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Don’t get nipped by wild parsnips

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It’s that time of year again when we try to avoid getting sunburned, avoid burning meat on the grill and avoid getting burned by parsnips. Wild parsnip, an invasive plant that has spread rapidly throughout Northern New York in recent years, can cause severe chemical burns if its sap contacts your skin, and this is peak season for it.

A member of the carrot family, wild parsnip is related to Queen Anne’s lace, and has a similar “umbrella” flower cluster, although it’s a dull yellow-green color rather than white. Wild parsnip grows three to six feet tall and has leaves reminiscent of celery or Italian parsley. It’s usually a biennial, with the flower stalk produced in the second year. In some conditions it may require two or more years to mature, but it’s not a perennial.

In most of our region wild parsnip has begun to flower and is much more visible than it was just two weeks ago. It can be found in vacant lots and ditches as well as in yards and gardens, but because it’s so effectively spread by mowing equipment, mile after mile of wild parsnip can be seen along our roadways.

The root of wild parsnip is in fact edible. Its sap, though, like that of a related invasive species, giant hogweed, is “phytophototoxic.” In the words of David J. Egan of Wisconsin’s Department of Natural Resources, “That means an inflammation (itis) of the skin (derm) induced by a plant (phyto) with the help of sunlight (photo).”

Wild parsnip juice on one’s skin — or in one’s eyes — reacts with sunlight to cause severe burns. And by severe I mean blisters that can take months to heal, and which may leave permanent scars. In the eyes, the sap can cause blindness.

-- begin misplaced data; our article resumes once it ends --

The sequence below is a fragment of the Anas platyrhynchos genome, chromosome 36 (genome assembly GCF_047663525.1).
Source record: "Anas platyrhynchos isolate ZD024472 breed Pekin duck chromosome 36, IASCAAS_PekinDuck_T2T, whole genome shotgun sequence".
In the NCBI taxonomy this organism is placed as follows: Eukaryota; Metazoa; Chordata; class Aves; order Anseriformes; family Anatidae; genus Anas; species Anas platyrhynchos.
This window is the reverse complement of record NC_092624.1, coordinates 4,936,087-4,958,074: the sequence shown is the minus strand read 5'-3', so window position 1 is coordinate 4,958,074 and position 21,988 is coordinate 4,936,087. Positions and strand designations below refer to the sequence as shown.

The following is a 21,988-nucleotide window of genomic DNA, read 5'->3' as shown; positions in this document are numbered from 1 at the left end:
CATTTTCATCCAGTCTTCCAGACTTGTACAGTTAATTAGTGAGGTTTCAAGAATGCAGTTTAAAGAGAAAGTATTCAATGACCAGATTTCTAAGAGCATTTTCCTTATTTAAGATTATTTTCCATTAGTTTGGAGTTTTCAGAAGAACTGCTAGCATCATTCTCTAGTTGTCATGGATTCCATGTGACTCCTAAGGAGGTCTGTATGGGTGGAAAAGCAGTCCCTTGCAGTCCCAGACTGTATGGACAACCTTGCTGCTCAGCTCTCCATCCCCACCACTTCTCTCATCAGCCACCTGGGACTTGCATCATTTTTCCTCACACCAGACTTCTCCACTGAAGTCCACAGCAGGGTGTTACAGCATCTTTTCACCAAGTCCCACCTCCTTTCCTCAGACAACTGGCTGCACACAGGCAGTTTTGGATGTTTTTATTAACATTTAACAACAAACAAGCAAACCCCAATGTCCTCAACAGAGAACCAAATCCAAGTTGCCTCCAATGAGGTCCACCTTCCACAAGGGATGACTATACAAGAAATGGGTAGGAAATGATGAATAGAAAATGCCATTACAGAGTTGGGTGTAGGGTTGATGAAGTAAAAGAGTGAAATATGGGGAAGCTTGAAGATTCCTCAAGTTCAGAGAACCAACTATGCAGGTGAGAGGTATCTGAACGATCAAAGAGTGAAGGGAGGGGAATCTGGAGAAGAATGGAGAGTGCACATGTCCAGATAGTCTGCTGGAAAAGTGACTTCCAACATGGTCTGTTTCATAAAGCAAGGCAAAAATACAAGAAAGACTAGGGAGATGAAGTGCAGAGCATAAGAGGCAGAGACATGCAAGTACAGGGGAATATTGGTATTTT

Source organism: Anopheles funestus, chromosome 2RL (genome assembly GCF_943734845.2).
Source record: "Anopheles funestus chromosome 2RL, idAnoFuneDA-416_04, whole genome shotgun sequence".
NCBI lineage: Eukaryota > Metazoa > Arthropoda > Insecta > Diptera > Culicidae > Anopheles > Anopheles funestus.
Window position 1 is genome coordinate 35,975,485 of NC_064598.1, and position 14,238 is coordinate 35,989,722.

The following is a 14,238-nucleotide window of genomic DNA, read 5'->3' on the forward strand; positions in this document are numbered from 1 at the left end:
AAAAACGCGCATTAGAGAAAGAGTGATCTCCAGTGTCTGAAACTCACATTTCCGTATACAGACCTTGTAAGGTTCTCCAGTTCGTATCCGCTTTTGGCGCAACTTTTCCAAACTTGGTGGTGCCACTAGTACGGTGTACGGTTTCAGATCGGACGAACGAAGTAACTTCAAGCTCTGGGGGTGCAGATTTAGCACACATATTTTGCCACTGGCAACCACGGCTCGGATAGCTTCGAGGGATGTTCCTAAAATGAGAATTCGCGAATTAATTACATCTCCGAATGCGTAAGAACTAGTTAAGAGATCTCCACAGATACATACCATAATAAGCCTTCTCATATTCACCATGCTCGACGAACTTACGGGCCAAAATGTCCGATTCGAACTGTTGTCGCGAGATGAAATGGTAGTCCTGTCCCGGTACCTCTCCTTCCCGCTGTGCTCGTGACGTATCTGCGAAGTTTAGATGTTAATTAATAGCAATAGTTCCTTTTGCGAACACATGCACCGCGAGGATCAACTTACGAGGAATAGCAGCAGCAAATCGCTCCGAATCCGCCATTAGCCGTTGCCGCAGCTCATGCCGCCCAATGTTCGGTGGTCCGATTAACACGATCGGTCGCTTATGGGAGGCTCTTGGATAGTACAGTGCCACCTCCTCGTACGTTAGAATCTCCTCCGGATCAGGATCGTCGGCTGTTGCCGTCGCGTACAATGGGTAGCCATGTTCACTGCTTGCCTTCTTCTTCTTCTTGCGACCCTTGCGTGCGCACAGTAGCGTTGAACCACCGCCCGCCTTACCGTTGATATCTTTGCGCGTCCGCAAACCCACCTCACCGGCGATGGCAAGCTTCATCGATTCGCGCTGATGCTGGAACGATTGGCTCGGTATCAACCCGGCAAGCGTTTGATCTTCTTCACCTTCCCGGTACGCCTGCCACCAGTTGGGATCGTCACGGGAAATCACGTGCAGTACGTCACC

It’s a small consolation, but unlike poison ivy, wild parsnip won’t cause symptoms if you merely brush up against it; the stem has to be broken or crushed to release its sap. Also, once it’s dry it poses no threat, which is definitely not the case with poison ivy, which is “as good as new” after it has been dead and crispy for months. Dry wild parsnip plants can be handled or burned without posing any danger.

As everyone knows, when fighting zombies, grab a shovel and aim for its head. The same with wild parsnip, except you aim for its feet.

It has a taproot that’s very hard to pull out, but which is easily cut with a shovel. It’s not necessary to get the whole root; just dig as deep as you can to sever the taproot, pry up and the plant will die. You don’t even have to touch it.

If you’re hopelessly outnumbered by wild parsnips, at least mow them now as they begin to flower. This will temporarily keep them from making seeds while you muster some shovel-wielding townsfolk (pitchforks and torches are optional) to help you. Wear protective clothing when mowing wild parsnip, even on a tractor. And unless you’re in a Level-A hazmat suit, don’t use a string trimmer on it.

Glyphosate, the active ingredient in herbicides like Roundup, kills wild parsnip. Herbicide is most effective when used on first-year plants (“rosettes”), ones which have no flower stalk, in late summer or early fall. Spraying early in the season may kill the top only, but not the root.

For a healthier, happier summer, wear sunscreen, carry barbecue sauce and watch out for wild parsnip.

Paul Hetzler is a natural resource and horticultural educator with Cornell Cooperative Extension of St. Lawrence County.

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